For sneaker brands, 3D printing has incredible potential. It’s allowing brands to make new products, like Adidas’s Futurecraft 4D sneakers, which have already released to the public in limited numbers. Behind the scenes, it’s also enabling them to create prototypes faster than ever, helping to speed up how quickly they’re able to devise new styles and get them to market.
To date, sneaker companies have generally focused their 3D-printing efforts on sneaker midsoles. But today (April 17), Nike announced a novel way of using the technique. It says it has made the first 3D-printed textile upper in performance footwear, called Flyprint.
Nike creates Flyprint through a process called solid deposit modeling. As the company explains it, thermoplastic filament (TPU) “is unwound from a coil, melted and laid down in layers.” Nike developed the specific printing process itself by modifying existing machines, and says the method allows it to precisely engineer the textile as it wants.
Unlike traditional fabrics, which are woven or knit out of interlocking yarns, Flyprint is a lattice of fused material, each line of which can be moved independently as Nike wants. Using computational design based on running data it collected from athletes, Nike determined how Flyprint should be structured to best support a runner’s foot. Despite being plastic, the material is stretchy and flexible, not stiff, and can mold to your foot, like Nike Flyknit—only Nike says it’s lighter and more breathable than any of its previous textiles.
Not least of all, Nike says its 3D-printed upper makes for prototyping that’s “16 times quicker than in any previous manufacturing method.” That allows it to create and test new products rapidly, and as the company told Popular Science, it views Flyprint as a step toward being able to make fast, fully customized sneakers.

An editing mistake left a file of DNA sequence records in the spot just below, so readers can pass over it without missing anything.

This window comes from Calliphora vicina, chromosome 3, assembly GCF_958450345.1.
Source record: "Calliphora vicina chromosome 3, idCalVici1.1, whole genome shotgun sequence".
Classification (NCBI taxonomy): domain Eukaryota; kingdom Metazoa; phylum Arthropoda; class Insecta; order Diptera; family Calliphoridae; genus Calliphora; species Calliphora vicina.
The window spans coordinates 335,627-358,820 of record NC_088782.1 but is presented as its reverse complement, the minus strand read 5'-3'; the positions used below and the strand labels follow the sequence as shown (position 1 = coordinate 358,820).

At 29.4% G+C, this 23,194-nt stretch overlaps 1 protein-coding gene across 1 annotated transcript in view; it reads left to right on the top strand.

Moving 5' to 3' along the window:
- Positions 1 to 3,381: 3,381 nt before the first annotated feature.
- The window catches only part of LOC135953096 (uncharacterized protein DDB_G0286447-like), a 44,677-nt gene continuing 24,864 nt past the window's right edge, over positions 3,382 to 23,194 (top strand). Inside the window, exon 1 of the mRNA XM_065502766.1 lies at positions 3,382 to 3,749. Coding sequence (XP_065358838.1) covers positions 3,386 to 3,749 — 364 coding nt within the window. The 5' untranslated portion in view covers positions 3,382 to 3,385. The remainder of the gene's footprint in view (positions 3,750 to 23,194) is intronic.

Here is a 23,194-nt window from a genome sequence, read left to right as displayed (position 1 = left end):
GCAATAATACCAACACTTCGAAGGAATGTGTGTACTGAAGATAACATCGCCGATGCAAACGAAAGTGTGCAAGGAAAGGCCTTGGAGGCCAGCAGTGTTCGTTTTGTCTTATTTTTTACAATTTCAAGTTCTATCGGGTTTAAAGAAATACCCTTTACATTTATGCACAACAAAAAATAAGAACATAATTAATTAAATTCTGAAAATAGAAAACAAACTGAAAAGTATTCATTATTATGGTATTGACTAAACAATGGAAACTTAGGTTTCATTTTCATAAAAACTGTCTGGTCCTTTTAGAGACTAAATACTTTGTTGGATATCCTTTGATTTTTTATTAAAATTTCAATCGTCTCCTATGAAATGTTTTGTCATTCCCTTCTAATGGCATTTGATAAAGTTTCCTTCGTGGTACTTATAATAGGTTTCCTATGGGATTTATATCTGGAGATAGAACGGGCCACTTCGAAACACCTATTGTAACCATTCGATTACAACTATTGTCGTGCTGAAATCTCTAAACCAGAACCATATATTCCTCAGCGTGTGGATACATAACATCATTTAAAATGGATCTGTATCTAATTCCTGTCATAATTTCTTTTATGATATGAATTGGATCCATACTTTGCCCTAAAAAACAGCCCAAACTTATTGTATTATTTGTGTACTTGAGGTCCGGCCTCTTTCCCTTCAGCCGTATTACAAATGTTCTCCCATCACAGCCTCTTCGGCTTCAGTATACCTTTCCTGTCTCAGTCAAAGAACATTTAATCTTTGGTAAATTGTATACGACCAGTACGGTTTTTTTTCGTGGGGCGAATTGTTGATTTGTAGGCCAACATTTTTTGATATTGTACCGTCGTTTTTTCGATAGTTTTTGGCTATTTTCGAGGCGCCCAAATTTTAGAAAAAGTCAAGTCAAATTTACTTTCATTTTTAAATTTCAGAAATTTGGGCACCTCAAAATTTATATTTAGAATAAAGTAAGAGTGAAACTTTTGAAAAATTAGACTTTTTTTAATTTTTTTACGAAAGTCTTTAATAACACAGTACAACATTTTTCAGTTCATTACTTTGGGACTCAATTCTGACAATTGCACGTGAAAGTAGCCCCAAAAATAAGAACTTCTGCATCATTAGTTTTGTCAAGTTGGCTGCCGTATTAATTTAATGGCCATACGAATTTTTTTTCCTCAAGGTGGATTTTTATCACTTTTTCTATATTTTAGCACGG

Nike is using it first in a shoe for the world’s most elite marathoners, the Nike Zoom Vaporfly Elite Flyprint. It’s an upgrade on the performance-enhancing Zoom Vaporfly Elite 4% that runner Eliud Kipchoge wore in his failed 2017 attempt to finish a marathon in less than two hours. When Kipchoge came in just over the mark, Nike looked into any problems with his shoes. It had been a rainy, humid day, and his shoes had absorbed water during his run.
Flyprint is supposed to be the solution. The plastic material doesn’t absorb water, and the abundant holes in the cage-like material mean that any water that collects in a runner’s shoes or socks will easily evaporate. It’s not clear at this stage whether Nike plans to make it more available to casual runners in the near future.
For now, Flyprint won’t come easy—or cheap. The weekend of April 22, when Kipchoge wears the shoes for the London marathon and his next attempt at a sub-two-hour marathon, Nike will release 100 pairs in the city through its app, each costing $600, according to Popular Science.